Telehealthcare: Prevention and Cure Simultaneously in Current Times
Countries are struggling with what the World Health Organization (WHO) has categorized as the Coronavirus pandemic. According to the latest report, there are over 8844171 confirmed cases and 465460 deaths globally.
This is not the first time that an outbreak of this scale has occurred. This century alone has witnessed Severe Acute Respiratory Syndrome (SARS) in 2003, H1N1 in 2009, Middle East Respiratory Syndrome (MERS) in 2012, and Ebola in 2014. Of these, SARS spread with ease even in the developed countries, debunking the myth that places with sophisticated healthcare facilities are not vulnerable to such epidemics/pandemics. About a decade later, MERS established that coronaviruses can breed in the most unexpected of regions.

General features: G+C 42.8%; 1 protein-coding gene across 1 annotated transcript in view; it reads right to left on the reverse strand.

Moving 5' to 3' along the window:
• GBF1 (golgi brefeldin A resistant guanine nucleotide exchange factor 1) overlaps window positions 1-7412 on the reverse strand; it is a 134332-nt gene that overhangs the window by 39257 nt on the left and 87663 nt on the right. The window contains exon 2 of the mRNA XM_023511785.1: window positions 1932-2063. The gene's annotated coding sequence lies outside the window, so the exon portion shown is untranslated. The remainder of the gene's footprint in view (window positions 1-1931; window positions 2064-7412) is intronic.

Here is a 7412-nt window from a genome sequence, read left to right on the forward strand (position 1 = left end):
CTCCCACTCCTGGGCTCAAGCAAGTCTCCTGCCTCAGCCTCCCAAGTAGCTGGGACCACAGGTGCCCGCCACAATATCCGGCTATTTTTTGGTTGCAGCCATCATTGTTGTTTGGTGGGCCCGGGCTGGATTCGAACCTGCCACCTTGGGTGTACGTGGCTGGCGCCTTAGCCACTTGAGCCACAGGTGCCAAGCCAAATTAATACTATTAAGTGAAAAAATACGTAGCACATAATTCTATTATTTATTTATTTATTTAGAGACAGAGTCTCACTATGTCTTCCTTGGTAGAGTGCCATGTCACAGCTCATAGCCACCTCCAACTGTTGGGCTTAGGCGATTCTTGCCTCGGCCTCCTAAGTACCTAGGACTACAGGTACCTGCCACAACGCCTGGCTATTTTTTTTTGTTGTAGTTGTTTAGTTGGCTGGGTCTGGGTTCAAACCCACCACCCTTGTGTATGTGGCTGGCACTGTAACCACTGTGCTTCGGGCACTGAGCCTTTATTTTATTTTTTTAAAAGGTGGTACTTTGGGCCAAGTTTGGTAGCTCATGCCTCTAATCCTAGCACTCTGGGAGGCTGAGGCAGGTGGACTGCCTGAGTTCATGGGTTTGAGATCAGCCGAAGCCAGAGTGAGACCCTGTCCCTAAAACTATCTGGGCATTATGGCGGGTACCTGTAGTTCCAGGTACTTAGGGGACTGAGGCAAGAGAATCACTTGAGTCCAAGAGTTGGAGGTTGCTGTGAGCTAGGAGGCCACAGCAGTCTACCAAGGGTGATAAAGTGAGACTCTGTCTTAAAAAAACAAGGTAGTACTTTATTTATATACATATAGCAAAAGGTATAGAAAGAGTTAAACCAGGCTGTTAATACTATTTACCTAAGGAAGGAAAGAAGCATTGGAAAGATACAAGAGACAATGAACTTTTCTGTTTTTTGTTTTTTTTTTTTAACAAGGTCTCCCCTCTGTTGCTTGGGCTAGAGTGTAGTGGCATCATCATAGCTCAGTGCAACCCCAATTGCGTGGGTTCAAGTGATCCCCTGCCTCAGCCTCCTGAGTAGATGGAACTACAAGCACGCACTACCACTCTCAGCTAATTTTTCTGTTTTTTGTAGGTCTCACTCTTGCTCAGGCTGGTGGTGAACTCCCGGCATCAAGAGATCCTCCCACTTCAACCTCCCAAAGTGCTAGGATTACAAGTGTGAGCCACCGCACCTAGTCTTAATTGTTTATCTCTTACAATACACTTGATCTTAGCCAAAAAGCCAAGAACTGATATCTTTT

The same can be said for COVID-19, which has spread like wildfire since it was first reported in China in December 2019. Most countries have enforced total or partial lockdowns to contain the spread of the virus since “social distancing” is the best method of control it as there is no vaccine or treatment available yet. Unlike the viral outbreaks preceding it, COVID-19 has redefined the way the world works and has massively disrupted conventional healthcare procedures.
The Crisis and the Action Plan
In the case of COVID-19, every infected individual is likely to infect three other people. With the absence of immediate intervention, it can spread exponentially as a result. In light of this situation, scientists and members of the healthcare fraternity require the time to:
- Study the behavior of the virus and its reactions to external substances